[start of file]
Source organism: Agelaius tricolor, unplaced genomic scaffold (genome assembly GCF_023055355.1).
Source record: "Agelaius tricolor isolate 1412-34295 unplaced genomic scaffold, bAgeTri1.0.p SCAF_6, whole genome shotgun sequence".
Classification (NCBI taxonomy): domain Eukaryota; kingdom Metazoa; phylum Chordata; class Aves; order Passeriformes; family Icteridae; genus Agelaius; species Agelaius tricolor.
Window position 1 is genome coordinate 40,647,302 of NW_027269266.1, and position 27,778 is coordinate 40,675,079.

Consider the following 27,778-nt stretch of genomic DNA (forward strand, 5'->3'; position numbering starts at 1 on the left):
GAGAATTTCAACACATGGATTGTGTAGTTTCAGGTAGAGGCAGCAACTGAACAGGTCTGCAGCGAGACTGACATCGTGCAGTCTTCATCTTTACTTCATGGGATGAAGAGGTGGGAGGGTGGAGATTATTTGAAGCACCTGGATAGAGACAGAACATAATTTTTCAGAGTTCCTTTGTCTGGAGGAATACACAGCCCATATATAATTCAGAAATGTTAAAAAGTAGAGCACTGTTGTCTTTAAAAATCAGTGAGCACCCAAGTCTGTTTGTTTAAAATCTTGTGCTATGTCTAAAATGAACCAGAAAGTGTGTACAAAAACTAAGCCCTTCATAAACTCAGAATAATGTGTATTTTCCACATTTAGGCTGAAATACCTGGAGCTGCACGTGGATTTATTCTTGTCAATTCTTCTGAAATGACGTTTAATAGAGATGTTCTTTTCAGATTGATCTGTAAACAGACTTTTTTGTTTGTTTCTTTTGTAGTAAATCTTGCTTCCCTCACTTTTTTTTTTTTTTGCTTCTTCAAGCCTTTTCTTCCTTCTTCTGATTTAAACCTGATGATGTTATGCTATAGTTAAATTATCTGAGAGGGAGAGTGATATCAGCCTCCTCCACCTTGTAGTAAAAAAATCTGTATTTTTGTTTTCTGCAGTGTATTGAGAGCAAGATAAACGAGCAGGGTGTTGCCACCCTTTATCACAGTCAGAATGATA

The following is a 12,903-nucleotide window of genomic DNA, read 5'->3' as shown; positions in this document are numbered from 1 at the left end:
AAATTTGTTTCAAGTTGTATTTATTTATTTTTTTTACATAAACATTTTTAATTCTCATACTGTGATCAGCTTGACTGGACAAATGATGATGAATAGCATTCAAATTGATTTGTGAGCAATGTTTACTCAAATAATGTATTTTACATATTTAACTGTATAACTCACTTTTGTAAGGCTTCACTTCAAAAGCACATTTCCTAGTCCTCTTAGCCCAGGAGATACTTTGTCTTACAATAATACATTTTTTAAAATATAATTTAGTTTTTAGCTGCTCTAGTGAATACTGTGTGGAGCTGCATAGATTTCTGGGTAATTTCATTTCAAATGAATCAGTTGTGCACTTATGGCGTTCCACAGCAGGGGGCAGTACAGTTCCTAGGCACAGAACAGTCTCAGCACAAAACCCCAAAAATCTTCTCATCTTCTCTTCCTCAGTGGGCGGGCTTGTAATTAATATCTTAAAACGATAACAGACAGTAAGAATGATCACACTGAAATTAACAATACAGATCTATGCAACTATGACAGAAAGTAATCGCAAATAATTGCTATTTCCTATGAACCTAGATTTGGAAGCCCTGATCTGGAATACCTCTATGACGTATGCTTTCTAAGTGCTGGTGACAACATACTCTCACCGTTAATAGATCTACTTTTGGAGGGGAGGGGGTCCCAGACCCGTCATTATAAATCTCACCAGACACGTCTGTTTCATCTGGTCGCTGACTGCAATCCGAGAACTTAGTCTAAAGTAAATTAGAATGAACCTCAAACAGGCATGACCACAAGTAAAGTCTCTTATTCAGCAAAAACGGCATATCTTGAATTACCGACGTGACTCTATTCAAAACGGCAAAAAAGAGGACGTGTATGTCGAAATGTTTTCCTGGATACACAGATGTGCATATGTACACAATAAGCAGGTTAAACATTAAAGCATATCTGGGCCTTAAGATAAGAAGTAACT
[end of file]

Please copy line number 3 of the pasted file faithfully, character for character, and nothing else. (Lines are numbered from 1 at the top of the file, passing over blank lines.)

Classification (NCBI taxonomy): domain Eukaryota; kingdom Metazoa; phylum Chordata; class Aves; order Passeriformes; family Icteridae; genus Agelaius; species Agelaius tricolor.